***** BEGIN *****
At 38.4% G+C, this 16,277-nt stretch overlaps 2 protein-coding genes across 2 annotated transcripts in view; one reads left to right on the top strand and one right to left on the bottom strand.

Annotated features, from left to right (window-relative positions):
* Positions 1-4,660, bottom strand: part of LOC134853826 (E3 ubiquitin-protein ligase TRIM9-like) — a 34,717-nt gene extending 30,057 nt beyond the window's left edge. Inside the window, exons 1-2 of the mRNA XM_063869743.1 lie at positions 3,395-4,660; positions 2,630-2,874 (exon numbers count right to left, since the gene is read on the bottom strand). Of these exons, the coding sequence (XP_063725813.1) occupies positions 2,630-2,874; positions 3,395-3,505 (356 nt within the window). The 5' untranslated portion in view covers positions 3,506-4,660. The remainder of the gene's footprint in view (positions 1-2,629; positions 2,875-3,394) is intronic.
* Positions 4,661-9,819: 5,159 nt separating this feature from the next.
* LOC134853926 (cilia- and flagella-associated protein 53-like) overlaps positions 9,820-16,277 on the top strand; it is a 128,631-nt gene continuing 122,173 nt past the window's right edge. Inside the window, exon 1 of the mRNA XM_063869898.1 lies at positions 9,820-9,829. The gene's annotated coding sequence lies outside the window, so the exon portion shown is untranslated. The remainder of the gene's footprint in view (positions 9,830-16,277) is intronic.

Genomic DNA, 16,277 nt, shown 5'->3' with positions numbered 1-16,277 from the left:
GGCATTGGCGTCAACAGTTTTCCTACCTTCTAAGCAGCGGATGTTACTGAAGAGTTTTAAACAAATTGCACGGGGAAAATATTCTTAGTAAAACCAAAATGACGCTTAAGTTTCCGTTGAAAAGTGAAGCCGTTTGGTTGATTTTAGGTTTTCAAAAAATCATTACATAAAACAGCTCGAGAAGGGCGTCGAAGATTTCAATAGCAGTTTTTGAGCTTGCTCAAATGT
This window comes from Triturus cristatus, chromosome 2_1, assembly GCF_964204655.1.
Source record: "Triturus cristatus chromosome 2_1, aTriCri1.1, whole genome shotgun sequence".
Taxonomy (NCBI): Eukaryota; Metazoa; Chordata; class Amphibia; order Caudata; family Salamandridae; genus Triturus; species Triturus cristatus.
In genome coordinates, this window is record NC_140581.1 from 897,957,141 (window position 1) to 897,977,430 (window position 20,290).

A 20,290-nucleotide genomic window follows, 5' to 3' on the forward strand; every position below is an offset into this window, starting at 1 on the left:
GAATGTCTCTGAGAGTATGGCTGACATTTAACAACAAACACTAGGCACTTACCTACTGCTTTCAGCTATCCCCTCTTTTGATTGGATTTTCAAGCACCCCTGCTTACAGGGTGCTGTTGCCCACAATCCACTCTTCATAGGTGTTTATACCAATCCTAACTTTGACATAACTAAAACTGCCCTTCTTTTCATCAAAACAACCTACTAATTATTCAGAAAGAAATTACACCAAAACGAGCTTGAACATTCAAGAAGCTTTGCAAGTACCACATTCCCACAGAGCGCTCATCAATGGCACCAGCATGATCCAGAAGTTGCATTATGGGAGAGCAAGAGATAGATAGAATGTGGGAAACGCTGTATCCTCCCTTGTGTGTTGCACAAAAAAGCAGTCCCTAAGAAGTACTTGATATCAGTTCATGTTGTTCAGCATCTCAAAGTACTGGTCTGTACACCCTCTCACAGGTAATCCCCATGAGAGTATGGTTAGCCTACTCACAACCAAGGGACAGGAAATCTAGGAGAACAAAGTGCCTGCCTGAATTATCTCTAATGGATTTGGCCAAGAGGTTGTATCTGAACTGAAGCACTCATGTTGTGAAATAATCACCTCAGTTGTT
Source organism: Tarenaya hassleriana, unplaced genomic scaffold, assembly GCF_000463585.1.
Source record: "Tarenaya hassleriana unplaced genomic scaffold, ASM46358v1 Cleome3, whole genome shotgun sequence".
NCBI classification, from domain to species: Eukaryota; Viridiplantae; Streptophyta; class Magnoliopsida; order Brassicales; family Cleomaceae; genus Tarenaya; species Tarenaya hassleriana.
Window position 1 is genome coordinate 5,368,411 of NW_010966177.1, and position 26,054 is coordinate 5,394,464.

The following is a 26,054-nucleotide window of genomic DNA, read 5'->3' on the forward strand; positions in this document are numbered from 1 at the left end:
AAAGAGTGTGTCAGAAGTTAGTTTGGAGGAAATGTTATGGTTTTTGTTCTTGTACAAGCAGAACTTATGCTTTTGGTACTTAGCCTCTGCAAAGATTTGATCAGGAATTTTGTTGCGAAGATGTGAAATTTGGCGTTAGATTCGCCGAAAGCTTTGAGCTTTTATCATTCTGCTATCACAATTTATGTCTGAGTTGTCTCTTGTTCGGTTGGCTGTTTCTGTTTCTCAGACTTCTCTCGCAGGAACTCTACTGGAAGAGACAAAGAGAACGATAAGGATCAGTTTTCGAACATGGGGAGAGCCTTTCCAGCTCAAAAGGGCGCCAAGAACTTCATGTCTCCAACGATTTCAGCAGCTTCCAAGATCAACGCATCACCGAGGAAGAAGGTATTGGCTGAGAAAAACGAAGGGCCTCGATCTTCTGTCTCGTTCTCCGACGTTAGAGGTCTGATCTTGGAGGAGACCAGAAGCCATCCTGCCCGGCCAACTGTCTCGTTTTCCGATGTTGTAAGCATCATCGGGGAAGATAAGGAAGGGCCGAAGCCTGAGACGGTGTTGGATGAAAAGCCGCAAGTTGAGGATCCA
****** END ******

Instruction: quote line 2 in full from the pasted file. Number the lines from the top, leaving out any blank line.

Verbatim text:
Annotated features, from left to right (window-relative positions):